Residents of New City may have heard of various types of drug offenses, and in particular, 'drug trafficking.' However, it is important to understand what this crime entails, as it is much more serious than mere drug possession.
Being pulled over by the police can be a frightening experience, particularly if you feel you have done nothing wrong. However, as a recent story shows, attempting to flee in such situations can land you in even more trouble.
Drug possession charges are not always straightforward, and in fact can often be quite complex. For example, there are situations in which a New City resident could be wrongfully charged with drug possession even if he or she was not the possessor of the drugs found.
As this blog discussed last week, the state of New York has established a drug court program that may help individuals accused of drug crimes receive lesser sentences or have the charges against them dismissed if they meet the program's requirements. For many in New York, drug courts may be a preferable alternative to harsh jail sentences.
Residents of New City who find themselves facing drug charges may not know that there may be an alternative to traditional courts in such situations -- drug courts. In a drug court, an individual may receive a reduced sentence in exchange for voluntarily going through a court-supervised drug treatment program. New York State is a leader in the drug court movement, with 141 drug courts currently operating in the state as of January 2016.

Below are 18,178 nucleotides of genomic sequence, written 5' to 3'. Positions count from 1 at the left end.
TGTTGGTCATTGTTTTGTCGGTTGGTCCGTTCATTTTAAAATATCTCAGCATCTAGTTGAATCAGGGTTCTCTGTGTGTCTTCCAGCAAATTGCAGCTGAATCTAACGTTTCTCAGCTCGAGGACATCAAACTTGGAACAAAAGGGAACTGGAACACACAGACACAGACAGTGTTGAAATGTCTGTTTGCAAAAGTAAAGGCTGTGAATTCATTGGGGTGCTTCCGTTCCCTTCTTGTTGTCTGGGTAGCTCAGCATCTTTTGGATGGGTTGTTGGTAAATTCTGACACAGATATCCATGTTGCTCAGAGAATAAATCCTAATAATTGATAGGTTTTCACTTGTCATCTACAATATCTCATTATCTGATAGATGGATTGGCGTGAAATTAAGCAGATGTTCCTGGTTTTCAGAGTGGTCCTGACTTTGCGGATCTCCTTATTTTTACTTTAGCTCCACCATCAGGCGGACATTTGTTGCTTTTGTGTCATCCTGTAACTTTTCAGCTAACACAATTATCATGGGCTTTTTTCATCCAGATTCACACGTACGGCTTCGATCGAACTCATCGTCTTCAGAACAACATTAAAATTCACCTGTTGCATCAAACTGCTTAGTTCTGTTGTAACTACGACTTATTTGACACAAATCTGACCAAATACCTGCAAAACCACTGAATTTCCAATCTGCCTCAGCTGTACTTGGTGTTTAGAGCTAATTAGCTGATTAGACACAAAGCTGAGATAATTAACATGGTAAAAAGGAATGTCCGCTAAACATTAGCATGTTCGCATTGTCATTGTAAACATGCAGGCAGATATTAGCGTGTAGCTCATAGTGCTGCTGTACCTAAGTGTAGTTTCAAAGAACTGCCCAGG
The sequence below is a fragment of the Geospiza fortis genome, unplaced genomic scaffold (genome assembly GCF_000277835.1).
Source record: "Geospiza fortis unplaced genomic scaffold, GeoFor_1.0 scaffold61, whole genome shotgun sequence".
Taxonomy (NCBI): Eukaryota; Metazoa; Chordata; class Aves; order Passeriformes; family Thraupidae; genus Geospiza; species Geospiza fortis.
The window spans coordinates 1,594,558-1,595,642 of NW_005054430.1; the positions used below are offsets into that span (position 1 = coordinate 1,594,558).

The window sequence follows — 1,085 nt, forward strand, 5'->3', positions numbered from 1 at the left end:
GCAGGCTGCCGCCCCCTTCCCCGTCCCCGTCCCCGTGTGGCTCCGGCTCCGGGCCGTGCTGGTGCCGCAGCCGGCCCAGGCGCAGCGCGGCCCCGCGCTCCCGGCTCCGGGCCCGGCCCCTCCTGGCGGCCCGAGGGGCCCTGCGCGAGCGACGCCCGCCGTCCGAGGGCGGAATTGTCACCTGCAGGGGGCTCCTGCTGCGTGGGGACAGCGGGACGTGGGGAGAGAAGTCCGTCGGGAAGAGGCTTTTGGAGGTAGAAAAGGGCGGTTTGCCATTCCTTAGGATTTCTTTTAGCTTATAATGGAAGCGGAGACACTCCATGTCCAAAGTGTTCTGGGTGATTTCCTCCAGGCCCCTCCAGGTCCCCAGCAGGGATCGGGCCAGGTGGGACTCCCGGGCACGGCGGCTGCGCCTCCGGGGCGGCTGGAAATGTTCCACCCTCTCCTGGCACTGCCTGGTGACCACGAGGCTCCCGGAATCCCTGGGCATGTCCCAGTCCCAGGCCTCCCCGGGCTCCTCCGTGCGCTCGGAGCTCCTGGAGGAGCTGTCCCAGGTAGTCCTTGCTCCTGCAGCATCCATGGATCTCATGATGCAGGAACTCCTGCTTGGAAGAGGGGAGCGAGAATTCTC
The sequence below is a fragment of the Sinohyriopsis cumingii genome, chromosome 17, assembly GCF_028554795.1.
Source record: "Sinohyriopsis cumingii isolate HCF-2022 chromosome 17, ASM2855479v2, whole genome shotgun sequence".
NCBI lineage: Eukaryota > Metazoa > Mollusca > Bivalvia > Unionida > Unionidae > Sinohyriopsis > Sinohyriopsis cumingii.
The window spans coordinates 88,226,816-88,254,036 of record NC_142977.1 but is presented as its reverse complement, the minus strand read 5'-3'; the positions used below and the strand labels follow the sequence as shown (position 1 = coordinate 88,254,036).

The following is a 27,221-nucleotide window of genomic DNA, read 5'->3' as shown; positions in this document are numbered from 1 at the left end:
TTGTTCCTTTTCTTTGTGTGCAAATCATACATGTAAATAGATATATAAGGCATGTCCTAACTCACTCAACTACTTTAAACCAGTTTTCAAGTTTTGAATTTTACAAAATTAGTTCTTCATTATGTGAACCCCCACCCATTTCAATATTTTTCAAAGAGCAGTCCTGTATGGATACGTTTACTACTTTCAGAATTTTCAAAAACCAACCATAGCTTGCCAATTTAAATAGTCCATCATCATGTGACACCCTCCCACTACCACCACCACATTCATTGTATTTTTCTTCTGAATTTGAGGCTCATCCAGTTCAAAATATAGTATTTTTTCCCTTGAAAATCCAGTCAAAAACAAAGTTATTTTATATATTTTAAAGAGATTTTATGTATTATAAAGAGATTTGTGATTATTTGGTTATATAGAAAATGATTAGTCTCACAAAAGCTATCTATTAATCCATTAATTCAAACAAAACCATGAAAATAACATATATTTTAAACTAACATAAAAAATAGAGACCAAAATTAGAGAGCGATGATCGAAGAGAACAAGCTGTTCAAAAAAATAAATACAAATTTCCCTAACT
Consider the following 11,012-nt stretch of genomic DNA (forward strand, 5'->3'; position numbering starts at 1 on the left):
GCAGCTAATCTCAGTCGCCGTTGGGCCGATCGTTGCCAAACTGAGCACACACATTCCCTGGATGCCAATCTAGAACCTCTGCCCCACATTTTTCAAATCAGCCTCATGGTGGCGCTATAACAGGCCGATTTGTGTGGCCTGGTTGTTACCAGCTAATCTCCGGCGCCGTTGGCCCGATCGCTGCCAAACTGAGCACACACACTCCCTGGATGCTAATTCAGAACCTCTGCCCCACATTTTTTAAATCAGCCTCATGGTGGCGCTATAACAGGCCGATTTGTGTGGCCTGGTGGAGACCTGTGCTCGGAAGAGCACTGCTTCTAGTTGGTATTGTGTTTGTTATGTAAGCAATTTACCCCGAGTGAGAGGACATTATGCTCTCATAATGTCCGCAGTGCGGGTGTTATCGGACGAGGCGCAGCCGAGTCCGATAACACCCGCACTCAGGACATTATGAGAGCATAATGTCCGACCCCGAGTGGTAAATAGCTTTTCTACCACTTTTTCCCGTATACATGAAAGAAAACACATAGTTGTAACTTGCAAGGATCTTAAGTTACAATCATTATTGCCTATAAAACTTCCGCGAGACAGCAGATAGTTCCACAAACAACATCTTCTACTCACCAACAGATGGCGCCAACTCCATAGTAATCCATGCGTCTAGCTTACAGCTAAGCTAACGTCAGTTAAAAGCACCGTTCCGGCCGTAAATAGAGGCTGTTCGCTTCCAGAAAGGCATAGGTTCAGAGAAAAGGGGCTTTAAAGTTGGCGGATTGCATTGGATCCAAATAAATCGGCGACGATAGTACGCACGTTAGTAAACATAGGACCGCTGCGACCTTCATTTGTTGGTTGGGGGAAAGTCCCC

As discussed last week, New York's drug courts may be an option for some of those accused of drug crimes. Yet, whether a case is going through one of the state's drug courts or through a traditional court, one thing is for certain: the accused deserves the highest level of defense possible in facing the allegations, to protect their rights and freedoms.
When it comes to drug charges and addiction, the cycle of abuse may best be broken not by punitive measures, but by rehabilitative measures. In general, the way drug courts work is that in exchange for a reduction in the individual's sentence, individuals accused of drug crimes can voluntarily undergo treatment approved by the court. The individual, his or her attorney, the court and the district attorney create a contract.
After a criminal investigation, such as an investigation into alleged drug crimes, police in New City may be quick to attempt a search and seizure. However, the police must follow certain procedures before they can search homes or other premises or seize evidence. If the police overstep their authority, they may violate the defendant's constitutional right to be free from unreasonable search and seizure.
While the use of marijuana in New York is not uncommon, it is in most circumstances illegal and will be prosecuted. Last week's blog post discussed the criminal possession of marijuana and its penalties. However, possession is not the only drug offense involving marijuana in New York. The sale of marijuana is also illegal in the state, the penalties of which can range from class B misdemeanors to class C felonies.
New York's drug laws are particularly complex, especially when one is not familiar with them. Take, for example, crimes involving marijuana. The penalties for possessing marijuana vary based on the specific circumstances of the charges. Let's take a look at the statutes regarding possession of marijuana in the state of New York, and examine the penalties included therein.